Significant developments have taken place in the Spanish insolvency legal framework during 2014, focusing mainly on these areas:

  1. Pre-insolvency instruments - Restructuring agreements, specifically with the purpose of enabling the survival of distressed companies which, despite their heavy leveraged situation, might still be viable if insolvency is avoided.
  2. Post-insolvency instruments which assist the purchase of business units of companies under insolvency proceedings.


Under the new laws, restructuring agreements which fulfil the following requirements will not be subject to potential clawbacks should the borrower be formally declared insolvent:

  1. Formalised in public deed;
  2. Extending or modifying the existing debt;
  3. Supported by a feasibility plan of the company for the short and medium term;
  4. Approved by creditors representing at least 51 percent of the financial debt of the company (regardless of the creditors not being financial institutions); and
  5. Approved by the Court. 

Additionally, similar to the trend which we have seen with UK schemes of arrangement, if enhanced majorities of secured creditors are achieved, then non-consenting secured creditors will be crammed down by the restructuring agreement regarding some specific effects.

New cramdown majorities are also applied internally in syndicated loan facilities – it will be understood that the relevant lenders have approved the restructuring agreement when it is approved by lenders representing at least 75 percent of the syndicated debt (unless the facility agreement itself contemplates a lower threshold for such purposes).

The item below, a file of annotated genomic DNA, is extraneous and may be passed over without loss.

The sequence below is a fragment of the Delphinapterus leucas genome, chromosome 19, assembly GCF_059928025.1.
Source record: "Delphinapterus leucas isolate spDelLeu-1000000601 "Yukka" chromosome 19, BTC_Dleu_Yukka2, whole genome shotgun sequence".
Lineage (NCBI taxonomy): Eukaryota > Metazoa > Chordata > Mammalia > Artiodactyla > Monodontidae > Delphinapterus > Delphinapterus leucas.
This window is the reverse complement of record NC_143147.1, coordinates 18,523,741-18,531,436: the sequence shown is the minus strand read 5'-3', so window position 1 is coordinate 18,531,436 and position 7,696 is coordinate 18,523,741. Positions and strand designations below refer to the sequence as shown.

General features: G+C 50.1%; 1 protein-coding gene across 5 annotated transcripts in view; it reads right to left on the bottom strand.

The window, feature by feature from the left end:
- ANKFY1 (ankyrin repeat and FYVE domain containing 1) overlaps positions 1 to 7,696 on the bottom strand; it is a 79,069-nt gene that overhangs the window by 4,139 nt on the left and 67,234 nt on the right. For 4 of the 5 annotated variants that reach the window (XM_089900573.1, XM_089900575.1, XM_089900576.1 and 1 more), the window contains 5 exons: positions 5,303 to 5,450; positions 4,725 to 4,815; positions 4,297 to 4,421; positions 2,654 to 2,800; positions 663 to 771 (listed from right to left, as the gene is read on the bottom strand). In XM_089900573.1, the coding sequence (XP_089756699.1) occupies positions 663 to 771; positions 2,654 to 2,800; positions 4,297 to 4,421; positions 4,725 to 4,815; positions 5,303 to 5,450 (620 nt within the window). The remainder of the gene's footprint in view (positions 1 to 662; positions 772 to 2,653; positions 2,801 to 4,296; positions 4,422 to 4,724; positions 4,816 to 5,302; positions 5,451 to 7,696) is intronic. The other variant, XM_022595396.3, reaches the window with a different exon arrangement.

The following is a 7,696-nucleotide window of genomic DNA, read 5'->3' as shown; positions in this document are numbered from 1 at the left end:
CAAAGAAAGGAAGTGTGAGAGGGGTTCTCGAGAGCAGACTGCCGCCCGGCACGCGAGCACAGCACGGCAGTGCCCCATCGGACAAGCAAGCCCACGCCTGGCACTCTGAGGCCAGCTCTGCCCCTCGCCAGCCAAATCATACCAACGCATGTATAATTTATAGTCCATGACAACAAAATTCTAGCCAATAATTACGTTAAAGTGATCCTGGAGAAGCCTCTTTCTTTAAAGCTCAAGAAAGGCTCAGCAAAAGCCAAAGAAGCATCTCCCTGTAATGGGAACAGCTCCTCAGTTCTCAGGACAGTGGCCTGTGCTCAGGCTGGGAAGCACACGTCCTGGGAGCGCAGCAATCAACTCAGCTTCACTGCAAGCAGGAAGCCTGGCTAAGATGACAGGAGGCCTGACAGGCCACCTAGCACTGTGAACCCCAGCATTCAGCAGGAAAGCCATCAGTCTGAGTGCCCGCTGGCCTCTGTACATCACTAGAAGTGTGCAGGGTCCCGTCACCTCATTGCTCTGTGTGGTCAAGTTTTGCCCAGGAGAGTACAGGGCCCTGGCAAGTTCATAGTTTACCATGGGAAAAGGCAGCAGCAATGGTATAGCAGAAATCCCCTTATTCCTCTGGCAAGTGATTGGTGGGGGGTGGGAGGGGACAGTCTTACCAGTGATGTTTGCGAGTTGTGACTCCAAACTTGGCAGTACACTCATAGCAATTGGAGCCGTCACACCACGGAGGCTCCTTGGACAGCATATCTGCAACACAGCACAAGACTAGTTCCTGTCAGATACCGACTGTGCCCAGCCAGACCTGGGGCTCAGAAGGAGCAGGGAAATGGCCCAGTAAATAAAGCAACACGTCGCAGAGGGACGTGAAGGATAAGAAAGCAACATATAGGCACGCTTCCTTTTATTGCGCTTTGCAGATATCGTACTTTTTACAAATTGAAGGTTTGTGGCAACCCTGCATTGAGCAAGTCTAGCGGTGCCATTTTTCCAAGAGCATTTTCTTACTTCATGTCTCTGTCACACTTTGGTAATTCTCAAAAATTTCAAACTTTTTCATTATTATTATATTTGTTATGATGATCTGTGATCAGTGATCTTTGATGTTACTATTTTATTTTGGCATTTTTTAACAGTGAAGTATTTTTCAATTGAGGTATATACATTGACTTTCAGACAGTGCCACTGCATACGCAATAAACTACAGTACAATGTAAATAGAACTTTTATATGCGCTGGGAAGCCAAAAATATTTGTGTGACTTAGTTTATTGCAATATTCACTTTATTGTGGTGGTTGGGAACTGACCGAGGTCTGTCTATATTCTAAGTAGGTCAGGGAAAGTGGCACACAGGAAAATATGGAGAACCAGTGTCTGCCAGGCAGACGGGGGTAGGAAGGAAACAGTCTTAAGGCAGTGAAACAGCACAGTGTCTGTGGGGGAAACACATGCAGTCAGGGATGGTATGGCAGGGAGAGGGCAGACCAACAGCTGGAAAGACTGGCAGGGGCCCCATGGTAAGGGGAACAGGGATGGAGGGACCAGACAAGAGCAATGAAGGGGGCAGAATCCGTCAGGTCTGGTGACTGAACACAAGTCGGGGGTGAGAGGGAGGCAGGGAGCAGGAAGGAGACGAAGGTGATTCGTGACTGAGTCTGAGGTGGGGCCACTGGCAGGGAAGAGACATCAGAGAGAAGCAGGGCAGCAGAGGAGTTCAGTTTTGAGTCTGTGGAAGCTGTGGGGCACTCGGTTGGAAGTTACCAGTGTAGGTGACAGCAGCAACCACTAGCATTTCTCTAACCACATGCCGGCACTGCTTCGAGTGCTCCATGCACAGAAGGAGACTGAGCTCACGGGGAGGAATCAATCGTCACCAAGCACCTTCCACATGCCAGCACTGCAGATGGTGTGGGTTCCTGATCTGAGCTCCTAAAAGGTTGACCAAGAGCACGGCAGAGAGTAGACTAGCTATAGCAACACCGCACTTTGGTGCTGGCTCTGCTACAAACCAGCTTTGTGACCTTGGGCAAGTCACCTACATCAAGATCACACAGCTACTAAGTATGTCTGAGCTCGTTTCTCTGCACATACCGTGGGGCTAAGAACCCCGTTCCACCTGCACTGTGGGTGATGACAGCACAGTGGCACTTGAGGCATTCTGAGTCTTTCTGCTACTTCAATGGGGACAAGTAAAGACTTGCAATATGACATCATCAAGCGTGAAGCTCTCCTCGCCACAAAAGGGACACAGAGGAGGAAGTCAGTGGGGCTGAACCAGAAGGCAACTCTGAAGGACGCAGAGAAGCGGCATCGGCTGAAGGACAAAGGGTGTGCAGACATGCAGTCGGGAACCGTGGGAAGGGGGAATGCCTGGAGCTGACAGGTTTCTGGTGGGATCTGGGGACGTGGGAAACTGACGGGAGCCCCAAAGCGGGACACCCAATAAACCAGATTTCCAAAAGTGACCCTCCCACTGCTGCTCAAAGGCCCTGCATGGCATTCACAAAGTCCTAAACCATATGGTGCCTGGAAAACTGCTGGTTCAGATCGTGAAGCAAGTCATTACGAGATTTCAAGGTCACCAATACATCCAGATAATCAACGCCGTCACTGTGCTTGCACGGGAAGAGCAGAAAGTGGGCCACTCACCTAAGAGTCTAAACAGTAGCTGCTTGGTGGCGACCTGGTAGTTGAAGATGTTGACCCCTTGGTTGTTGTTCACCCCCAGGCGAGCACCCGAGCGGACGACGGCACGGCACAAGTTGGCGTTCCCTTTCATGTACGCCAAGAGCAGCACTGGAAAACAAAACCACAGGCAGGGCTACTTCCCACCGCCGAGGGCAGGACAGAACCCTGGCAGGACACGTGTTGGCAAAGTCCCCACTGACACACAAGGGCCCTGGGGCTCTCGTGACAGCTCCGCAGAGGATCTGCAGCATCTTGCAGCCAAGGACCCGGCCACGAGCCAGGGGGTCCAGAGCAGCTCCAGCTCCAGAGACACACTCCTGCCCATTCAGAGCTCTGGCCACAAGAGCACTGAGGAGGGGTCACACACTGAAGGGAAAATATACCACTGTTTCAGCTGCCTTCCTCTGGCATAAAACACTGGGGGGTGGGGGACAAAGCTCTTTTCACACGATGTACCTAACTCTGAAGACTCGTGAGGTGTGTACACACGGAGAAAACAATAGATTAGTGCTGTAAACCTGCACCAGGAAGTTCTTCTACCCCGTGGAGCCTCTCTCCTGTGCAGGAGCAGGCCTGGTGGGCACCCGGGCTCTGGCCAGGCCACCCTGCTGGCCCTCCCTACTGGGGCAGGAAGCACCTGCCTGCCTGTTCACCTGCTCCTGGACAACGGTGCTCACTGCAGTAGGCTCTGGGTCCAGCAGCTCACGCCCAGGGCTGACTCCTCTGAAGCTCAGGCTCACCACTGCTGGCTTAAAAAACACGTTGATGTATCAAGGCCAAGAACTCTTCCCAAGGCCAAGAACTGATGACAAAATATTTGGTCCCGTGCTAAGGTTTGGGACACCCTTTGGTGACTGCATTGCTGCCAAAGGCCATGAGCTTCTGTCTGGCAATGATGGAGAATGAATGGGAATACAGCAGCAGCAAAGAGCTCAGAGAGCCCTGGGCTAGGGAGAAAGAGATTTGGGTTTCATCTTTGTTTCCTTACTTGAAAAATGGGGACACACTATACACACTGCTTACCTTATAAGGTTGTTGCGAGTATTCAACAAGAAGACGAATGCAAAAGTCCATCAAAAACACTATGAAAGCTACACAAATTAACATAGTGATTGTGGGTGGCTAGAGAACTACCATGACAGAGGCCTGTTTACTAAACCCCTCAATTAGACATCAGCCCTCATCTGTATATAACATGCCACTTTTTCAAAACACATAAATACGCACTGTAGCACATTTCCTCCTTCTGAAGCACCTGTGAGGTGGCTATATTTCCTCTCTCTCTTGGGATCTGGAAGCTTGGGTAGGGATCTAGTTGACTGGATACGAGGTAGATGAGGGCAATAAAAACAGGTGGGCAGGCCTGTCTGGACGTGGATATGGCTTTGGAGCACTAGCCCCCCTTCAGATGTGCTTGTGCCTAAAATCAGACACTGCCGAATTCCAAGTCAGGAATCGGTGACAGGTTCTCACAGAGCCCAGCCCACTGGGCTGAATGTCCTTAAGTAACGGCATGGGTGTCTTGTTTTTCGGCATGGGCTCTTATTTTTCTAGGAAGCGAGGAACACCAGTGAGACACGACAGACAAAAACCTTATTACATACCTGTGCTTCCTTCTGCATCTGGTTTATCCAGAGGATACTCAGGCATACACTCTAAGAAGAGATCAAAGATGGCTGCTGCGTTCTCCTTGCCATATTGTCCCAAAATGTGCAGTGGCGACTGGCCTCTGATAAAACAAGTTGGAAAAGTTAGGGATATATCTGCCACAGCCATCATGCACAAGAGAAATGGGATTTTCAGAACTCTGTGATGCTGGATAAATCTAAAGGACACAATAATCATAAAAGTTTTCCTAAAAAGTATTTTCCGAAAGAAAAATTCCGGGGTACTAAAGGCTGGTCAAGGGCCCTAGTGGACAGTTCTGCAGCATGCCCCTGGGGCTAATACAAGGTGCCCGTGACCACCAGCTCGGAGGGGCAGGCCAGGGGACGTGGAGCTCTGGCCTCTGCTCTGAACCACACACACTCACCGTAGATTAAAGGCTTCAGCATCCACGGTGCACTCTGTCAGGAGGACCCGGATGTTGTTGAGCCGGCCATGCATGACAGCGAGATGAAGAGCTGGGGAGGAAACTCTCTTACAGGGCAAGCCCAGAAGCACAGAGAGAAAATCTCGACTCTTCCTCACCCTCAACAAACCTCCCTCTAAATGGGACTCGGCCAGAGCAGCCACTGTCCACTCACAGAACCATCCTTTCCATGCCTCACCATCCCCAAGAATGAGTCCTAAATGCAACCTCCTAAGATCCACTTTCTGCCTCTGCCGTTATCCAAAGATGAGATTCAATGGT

The latest amendments to the Spanish Insolvency Act includes the removal of burdens arising in the transmission of production units, in order to encourage the purchase of business units so that business activity will continue and jobs will remain in place.

If the purchase of a business unit takes place under the formal insolvency proceedings, the purchaser will automatically substitute the seller in its position - i.e. rights and obligations - in contracts with third parties. However this is only the case if the aforementioned contracts are linked to the continuity of the business activity, e.g. lease agreements. Additionally, the buyer of the business unit will not be obliged to assume the insolvent debtor’s outstanding debts.

Finally, the Spanish Insolvency Act has included additional rules regarding secured creditors whose security were affected by the purchase of the business units (for instance, if the security right over the assets is to be sold).

These latest developments are part of high-level policy changes aiming to strengthen Spain’s economy and help businesses generally as the country struggles to recover from years of economic downturn. They are important new tools in that process.